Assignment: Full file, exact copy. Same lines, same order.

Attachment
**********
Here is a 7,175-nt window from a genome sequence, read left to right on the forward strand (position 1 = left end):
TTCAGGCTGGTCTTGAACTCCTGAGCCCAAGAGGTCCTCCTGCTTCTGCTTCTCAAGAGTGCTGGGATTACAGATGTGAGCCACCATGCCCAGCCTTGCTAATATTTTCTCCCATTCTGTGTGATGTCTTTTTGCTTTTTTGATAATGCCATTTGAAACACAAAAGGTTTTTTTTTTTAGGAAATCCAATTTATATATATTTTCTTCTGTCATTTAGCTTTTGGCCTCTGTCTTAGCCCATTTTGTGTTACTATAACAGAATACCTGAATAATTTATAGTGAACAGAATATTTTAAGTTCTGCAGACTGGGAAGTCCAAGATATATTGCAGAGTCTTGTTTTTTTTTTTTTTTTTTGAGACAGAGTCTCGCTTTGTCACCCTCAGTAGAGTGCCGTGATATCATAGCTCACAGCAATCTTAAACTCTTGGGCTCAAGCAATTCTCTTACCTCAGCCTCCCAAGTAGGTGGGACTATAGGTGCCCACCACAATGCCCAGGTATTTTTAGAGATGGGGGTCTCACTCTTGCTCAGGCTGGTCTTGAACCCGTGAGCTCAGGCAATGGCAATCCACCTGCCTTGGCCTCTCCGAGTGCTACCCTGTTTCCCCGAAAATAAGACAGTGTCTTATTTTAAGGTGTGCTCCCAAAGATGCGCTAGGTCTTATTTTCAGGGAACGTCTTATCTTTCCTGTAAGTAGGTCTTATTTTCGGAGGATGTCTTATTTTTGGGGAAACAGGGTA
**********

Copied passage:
Here is a 7,175-nt window from a genome sequence, read left to right on the forward strand (position 1 = left end):
TTCAGGCTGGTCTTGAACTCCTGAGCCCAAGAGGTCCTCCTGCTTCTGCTTCTCAAGAGTGCTGGGATTACAGATGTGAGCCACCATGCCCAGCCTTGCTAATATTTTCTCCCATTCTGTGTGATGTCTTTTTGCTTTTTTGATAATGCCATTTGAAACACAAAAGGTTTTTTTTTTTAGGAAATCCAATTTATATATATTTTCTTCTGTCATTTAGCTTTTGGCCTCTGTCTTAGCCCATTTTGTGTTACTATAACAGAATACCTGAATAATTTATAGTGAACAGAATATTTTAAGTTCTGCAGACTGGGAAGTCCAAGATATATTGCAGAGTCTTGTTTTTTTTTTTTTTTTTTGAGACAGAGTCTCGCTTTGTCACCCTCAGTAGAGTGCCGTGATATCATAGCTCACAGCAATCTTAAACTCTTGGGCTCAAGCAATTCTCTTACCTCAGCCTCCCAAGTAGGTGGGACTATAGGTGCCCACCACAATGCCCAGGTATTTTTAGAGATGGGGGTCTCACTCTTGCTCAGGCTGGTCTTGAACCCGTGAGCTCAGGCAATGGCAATCCACCTGCCTTGGCCTCTCCGAGTGCTACCCTGTTTCCCCGAAAATAAGACAGTGTCTTATTTTAAGGTGTGCTCCCAAAGATGCGCTAGGTCTTATTTTCAGGGAACGTCTTATCTTTCCTGTAAGTAGGTCTTATTTTCGGAGGATGTCTTATTTTTGGGGAAACAGGGTA